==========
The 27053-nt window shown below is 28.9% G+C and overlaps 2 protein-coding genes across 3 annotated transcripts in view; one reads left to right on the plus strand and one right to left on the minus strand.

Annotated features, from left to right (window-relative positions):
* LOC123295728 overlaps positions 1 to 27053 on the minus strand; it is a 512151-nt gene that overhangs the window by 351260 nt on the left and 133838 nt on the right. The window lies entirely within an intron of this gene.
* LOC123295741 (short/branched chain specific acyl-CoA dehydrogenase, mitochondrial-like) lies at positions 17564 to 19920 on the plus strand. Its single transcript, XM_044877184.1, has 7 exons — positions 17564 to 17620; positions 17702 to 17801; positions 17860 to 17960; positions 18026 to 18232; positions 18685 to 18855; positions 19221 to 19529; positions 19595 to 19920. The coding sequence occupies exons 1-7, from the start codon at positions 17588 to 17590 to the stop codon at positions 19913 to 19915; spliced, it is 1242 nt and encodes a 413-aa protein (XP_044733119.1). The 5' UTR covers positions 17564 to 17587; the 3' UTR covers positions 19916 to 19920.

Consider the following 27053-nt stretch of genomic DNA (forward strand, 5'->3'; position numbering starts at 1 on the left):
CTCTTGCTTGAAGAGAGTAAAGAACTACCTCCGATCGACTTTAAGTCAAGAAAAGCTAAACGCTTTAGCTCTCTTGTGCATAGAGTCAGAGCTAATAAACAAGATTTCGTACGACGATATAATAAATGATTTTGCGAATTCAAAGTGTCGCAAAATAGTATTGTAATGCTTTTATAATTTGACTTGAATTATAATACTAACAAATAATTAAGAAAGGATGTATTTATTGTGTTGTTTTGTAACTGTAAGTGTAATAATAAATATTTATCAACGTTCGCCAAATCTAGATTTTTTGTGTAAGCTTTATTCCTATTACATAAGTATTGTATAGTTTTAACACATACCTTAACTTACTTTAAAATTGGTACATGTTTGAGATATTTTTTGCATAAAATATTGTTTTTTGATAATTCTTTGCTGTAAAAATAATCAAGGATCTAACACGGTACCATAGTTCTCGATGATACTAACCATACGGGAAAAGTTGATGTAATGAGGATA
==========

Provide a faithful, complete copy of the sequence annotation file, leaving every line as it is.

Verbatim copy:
The 27053-nt window shown below is 28.9% G+C and overlaps 2 protein-coding genes across 3 annotated transcripts in view; one reads left to right on the plus strand and one right to left on the minus strand.

Annotated features, from left to right (window-relative positions):
* LOC123295728 overlaps positions 1 to 27053 on the minus strand; it is a 512151-nt gene that overhangs the window by 351260 nt on the left and 133838 nt on the right. The window lies entirely within an intron of this gene.
* LOC123295741 (short/branched chain specific acyl-CoA dehydrogenase, mitochondrial-like) lies at positions 17564 to 19920 on the plus strand. Its single transcript, XM_044877184.1, has 7 exons — positions 17564 to 17620; positions 17702 to 17801; positions 17860 to 17960; positions 18026 to 18232; positions 18685 to 18855; positions 19221 to 19529; positions 19595 to 19920. The coding sequence occupies exons 1-7, from the start codon at positions 17588 to 17590 to the stop codon at positions 19913 to 19915; spliced, it is 1242 nt and encodes a 413-aa protein (XP_044733119.1). The 5' UTR covers positions 17564 to 17587; the 3' UTR covers positions 19916 to 19920.

Consider the following 27053-nt stretch of genomic DNA (forward strand, 5'->3'; position numbering starts at 1 on the left):
CTCTTGCTTGAAGAGAGTAAAGAACTACCTCCGATCGACTTTAAGTCAAGAAAAGCTAAACGCTTTAGCTCTCTTGTGCATAGAGTCAGAGCTAATAAACAAGATTTCGTACGACGATATAATAAATGATTTTGCGAATTCAAAGTGTCGCAAAATAGTATTGTAATGCTTTTATAATTTGACTTGAATTATAATACTAACAAATAATTAAGAAAGGATGTATTTATTGTGTTGTTTTGTAACTGTAAGTGTAATAATAAATATTTATCAACGTTCGCCAAATCTAGATTTTTTGTGTAAGCTTTATTCCTATTACATAAGTATTGTATAGTTTTAACACATACCTTAACTTACTTTAAAATTGGTACATGTTTGAGATATTTTTTGCATAAAATATTGTTTTTTGATAATTCTTTGCTGTAAAAATAATCAAGGATCTAACACGGTACCATAGTTCTCGATGATACTAACCATACGGGAAAAGTTGATGTAATGAGGATA